We present results of the Compton Gamma-Ray Observatory (CGRO) Oriented Scintillation Spectrometer Experiment (OSSE) observations of the Crab pulsar, made during MJD 48373-48406 (1991 April 27 - 1991 May 30) and MJD 48798-48804 (1992 June 25 - 1992 July 1). Pulsar light curves and spectra over the approximately 0.05 to 10 MeV range are presented. The arrival time of the gamma-ray peak and the radio peak agree to within 30 microsec which is better than the approximately 300 microsec accuracy of the measurements. The overall pulse phase averaged spectrum in the 0.1 - 10 MeV range is well-fit by a power law of the form 0.05 x (E/0.13 MeV)exp(-(1.99 +/- 0.03)) photons/sq cm/s. The outer-gap model (with gap parameter equal to 0.46) provided to us by Ho agrees with the data to better than 20%. The spectra of the bridge and second peak are slightly harder than the first peak as measured by the hardness ratio (approximately 110 - 220 keV)/(approximately 50 - 105 keV): P1 = 0.54 +/- 0.01, P2 = 0.63 +/- 0.01, bridge = 0.68 +/- 0.03. The phase of the two peaks in the light curve is constant over the 50 - 550 keV range to within the accuracy of the measurements (better than 0.02 in phase). No evidence was found for variability of the light curve on timescales from 2 minutes (less than a factor of 1.8) to 1 year (less than a factor of 1.06), where these are 3 sigma upper limits. However, when we examine the historical database, we find, in agreement with Nolan et al. (1993), that there is evidence for a 13 year variation in the ratio of the intensity of peak 2 to peak 1. We show that if this is interpreted as being due to precession (which changes the relative view of the intrinsic gamma-ray pulse as seen on earth), the variation is consistent with models of neutron star structure. The optical data may be in conflict with the interpretation however. We found no statistically significant lines in the 50 - 550 keV range in the spectrum. The average 3 sigma upper limits in 10(exp -3) photons/sq cm/s for lines at 0.073, 0.078, 0.4, 0.44, 0.511, and 0.545 MeV are 0.3, 0.5, 0.6, 0.5, and 0.1.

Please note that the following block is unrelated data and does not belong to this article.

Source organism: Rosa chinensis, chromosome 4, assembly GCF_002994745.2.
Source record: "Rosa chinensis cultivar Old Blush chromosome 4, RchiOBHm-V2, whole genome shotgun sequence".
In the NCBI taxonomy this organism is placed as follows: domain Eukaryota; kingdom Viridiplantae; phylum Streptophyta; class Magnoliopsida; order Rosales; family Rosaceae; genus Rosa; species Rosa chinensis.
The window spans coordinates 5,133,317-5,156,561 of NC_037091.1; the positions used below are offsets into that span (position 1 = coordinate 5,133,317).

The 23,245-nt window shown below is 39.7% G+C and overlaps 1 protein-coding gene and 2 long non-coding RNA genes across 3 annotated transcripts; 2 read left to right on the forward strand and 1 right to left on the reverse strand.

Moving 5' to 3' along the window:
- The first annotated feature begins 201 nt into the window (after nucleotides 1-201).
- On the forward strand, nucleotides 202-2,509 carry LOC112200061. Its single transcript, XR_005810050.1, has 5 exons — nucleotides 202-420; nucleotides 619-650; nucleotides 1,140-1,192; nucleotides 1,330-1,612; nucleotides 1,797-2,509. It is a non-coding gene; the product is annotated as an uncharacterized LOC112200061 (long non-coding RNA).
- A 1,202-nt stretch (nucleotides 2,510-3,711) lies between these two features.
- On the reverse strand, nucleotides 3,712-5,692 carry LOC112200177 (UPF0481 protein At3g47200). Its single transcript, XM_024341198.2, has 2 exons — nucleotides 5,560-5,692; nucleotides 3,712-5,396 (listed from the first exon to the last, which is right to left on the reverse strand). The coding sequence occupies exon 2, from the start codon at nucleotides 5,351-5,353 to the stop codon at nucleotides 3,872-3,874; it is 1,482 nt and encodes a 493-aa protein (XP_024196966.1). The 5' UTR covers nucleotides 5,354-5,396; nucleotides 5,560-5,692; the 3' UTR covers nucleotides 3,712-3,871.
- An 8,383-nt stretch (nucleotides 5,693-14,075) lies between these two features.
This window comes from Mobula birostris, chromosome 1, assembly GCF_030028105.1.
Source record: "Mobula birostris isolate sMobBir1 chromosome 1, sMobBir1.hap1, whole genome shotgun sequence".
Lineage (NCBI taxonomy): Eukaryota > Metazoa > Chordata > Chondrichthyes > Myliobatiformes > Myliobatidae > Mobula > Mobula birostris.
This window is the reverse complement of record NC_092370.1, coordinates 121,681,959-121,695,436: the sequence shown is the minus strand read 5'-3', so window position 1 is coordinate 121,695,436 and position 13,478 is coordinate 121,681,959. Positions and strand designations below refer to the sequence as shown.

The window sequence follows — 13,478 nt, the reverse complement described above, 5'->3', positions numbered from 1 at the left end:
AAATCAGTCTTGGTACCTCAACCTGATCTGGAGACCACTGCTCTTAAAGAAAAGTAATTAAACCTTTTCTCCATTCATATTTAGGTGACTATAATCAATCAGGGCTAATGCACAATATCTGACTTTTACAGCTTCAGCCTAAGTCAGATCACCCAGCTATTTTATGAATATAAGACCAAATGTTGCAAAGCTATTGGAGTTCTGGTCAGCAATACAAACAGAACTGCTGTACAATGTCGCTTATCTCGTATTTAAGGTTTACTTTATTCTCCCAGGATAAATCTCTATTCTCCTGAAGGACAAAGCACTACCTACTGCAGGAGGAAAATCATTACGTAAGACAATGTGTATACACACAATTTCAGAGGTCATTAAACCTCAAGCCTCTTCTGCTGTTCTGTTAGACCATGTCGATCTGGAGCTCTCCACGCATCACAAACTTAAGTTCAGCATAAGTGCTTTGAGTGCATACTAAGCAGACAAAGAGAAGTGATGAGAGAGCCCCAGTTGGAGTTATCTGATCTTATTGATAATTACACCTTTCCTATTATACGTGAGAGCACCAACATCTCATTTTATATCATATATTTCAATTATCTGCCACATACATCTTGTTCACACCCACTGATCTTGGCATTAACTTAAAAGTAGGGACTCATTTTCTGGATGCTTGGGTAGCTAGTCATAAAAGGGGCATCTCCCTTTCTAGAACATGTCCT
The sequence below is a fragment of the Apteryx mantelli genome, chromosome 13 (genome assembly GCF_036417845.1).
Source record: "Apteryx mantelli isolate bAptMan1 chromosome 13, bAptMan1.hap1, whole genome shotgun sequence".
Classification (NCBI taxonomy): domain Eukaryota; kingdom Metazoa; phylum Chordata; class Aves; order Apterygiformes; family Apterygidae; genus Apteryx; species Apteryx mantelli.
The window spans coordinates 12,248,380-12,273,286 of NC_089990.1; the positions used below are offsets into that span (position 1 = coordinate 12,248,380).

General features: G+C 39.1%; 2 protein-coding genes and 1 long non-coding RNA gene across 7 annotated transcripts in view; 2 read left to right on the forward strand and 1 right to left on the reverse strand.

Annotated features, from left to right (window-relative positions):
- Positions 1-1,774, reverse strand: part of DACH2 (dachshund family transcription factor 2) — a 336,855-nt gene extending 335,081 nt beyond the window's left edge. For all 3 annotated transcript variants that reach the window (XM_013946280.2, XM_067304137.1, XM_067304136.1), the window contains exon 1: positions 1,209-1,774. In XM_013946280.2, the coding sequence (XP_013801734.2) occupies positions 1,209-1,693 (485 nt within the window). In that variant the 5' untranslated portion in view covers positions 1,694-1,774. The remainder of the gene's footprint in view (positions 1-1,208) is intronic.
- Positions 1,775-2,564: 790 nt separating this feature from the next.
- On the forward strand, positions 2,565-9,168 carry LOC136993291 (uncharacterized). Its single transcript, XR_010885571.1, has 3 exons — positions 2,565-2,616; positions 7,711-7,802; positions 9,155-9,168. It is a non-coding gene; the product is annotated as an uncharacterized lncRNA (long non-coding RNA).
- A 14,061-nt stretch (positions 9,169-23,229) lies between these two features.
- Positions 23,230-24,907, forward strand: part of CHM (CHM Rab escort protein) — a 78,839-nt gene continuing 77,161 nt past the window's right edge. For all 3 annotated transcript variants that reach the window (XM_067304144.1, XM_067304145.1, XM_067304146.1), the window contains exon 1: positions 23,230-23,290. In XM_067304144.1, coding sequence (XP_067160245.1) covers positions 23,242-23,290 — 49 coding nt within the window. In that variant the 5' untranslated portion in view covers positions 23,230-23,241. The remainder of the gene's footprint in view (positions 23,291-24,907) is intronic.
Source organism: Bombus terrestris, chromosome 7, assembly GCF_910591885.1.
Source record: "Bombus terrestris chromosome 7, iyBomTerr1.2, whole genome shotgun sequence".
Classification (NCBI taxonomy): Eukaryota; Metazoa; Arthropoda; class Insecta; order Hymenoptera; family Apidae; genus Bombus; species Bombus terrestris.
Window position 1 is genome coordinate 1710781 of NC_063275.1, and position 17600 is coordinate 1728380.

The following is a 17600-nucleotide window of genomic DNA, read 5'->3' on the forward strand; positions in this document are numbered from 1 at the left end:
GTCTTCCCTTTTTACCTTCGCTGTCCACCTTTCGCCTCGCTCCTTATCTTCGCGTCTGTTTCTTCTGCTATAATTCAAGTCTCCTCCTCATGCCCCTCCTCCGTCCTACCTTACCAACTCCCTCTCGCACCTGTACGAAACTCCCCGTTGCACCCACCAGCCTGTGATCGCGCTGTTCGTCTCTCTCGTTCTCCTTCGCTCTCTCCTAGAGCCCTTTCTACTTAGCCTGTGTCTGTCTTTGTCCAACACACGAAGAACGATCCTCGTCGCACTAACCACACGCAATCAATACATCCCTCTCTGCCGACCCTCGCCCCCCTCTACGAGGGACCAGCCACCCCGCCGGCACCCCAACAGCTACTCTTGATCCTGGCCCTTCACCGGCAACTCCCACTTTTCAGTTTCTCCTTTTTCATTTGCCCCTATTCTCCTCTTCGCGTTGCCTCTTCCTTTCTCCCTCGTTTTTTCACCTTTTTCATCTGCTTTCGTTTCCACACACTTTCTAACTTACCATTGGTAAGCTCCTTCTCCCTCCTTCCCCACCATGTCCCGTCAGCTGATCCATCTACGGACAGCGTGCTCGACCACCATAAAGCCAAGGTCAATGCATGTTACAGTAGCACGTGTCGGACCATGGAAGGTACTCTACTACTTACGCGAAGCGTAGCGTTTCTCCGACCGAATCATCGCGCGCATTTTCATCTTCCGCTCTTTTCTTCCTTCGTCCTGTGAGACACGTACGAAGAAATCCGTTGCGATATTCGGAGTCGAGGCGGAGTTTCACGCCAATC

Astrophysical Journal, Part 1 (ISSN 0004-637X); 432; 1; p. 228-238